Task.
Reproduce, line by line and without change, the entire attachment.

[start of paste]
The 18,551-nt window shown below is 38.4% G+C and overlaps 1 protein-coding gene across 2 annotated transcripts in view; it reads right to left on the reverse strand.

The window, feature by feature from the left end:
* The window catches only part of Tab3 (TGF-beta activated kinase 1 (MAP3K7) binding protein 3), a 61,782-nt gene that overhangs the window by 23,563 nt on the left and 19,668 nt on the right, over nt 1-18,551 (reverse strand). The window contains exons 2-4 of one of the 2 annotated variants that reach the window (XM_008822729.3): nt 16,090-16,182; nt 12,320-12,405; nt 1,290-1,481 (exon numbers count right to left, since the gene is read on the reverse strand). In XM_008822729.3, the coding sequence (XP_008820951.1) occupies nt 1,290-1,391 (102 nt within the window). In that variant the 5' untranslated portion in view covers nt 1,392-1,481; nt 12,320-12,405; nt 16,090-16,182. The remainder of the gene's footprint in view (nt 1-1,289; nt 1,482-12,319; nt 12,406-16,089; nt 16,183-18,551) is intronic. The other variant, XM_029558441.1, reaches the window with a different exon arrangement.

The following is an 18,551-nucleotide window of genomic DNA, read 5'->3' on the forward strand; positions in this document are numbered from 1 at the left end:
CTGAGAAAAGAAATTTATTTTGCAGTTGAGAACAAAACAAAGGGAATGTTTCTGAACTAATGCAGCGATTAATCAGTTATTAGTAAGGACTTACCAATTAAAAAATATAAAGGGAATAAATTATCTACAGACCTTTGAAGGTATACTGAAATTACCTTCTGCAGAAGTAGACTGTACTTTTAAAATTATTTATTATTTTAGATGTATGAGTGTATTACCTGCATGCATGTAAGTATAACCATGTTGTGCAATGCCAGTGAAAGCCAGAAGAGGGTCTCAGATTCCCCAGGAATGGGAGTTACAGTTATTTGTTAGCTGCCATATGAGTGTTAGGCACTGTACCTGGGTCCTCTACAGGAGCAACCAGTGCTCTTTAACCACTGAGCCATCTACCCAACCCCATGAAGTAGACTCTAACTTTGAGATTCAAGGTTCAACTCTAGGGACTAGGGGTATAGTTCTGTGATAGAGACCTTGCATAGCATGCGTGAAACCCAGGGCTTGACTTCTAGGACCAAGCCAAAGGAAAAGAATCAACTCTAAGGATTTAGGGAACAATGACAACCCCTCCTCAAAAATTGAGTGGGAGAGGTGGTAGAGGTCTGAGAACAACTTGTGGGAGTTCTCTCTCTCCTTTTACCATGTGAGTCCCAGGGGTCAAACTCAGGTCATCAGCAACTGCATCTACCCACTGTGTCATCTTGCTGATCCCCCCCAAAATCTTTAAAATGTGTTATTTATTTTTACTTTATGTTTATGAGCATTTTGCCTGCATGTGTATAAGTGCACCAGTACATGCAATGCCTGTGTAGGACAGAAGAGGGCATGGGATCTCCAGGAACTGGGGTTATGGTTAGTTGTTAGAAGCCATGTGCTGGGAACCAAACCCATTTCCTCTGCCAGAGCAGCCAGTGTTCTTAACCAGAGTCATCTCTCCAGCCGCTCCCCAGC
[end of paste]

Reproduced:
The 18,551-nt window shown below is 38.4% G+C and overlaps 1 protein-coding gene across 2 annotated transcripts in view; it reads right to left on the reverse strand.

The window, feature by feature from the left end:
* The window catches only part of Tab3 (TGF-beta activated kinase 1 (MAP3K7) binding protein 3), a 61,782-nt gene that overhangs the window by 23,563 nt on the left and 19,668 nt on the right, over nt 1-18,551 (reverse strand). The window contains exons 2-4 of one of the 2 annotated variants that reach the window (XM_008822729.3): nt 16,090-16,182; nt 12,320-12,405; nt 1,290-1,481 (exon numbers count right to left, since the gene is read on the reverse strand). In XM_008822729.3, the coding sequence (XP_008820951.1) occupies nt 1,290-1,391 (102 nt within the window). In that variant the 5' untranslated portion in view covers nt 1,392-1,481; nt 12,320-12,405; nt 16,090-16,182. The remainder of the gene's footprint in view (nt 1-1,289; nt 1,482-12,319; nt 12,406-16,089; nt 16,183-18,551) is intronic. The other variant, XM_029558441.1, reaches the window with a different exon arrangement.

The following is an 18,551-nucleotide window of genomic DNA, read 5'->3' on the forward strand; positions in this document are numbered from 1 at the left end:
CTGAGAAAAGAAATTTATTTTGCAGTTGAGAACAAAACAAAGGGAATGTTTCTGAACTAATGCAGCGATTAATCAGTTATTAGTAAGGACTTACCAATTAAAAAATATAAAGGGAATAAATTATCTACAGACCTTTGAAGGTATACTGAAATTACCTTCTGCAGAAGTAGACTGTACTTTTAAAATTATTTATTATTTTAGATGTATGAGTGTATTACCTGCATGCATGTAAGTATAACCATGTTGTGCAATGCCAGTGAAAGCCAGAAGAGGGTCTCAGATTCCCCAGGAATGGGAGTTACAGTTATTTGTTAGCTGCCATATGAGTGTTAGGCACTGTACCTGGGTCCTCTACAGGAGCAACCAGTGCTCTTTAACCACTGAGCCATCTACCCAACCCCATGAAGTAGACTCTAACTTTGAGATTCAAGGTTCAACTCTAGGGACTAGGGGTATAGTTCTGTGATAGAGACCTTGCATAGCATGCGTGAAACCCAGGGCTTGACTTCTAGGACCAAGCCAAAGGAAAAGAATCAACTCTAAGGATTTAGGGAACAATGACAACCCCTCCTCAAAAATTGAGTGGGAGAGGTGGTAGAGGTCTGAGAACAACTTGTGGGAGTTCTCTCTCTCCTTTTACCATGTGAGTCCCAGGGGTCAAACTCAGGTCATCAGCAACTGCATCTACCCACTGTGTCATCTTGCTGATCCCCCCCAAAATCTTTAAAATGTGTTATTTATTTTTACTTTATGTTTATGAGCATTTTGCCTGCATGTGTATAAGTGCACCAGTACATGCAATGCCTGTGTAGGACAGAAGAGGGCATGGGATCTCCAGGAACTGGGGTTATGGTTAGTTGTTAGAAGCCATGTGCTGGGAACCAAACCCATTTCCTCTGCCAGAGCAGCCAGTGTTCTTAACCAGAGTCATCTCTCCAGCCGCTCCCCAGC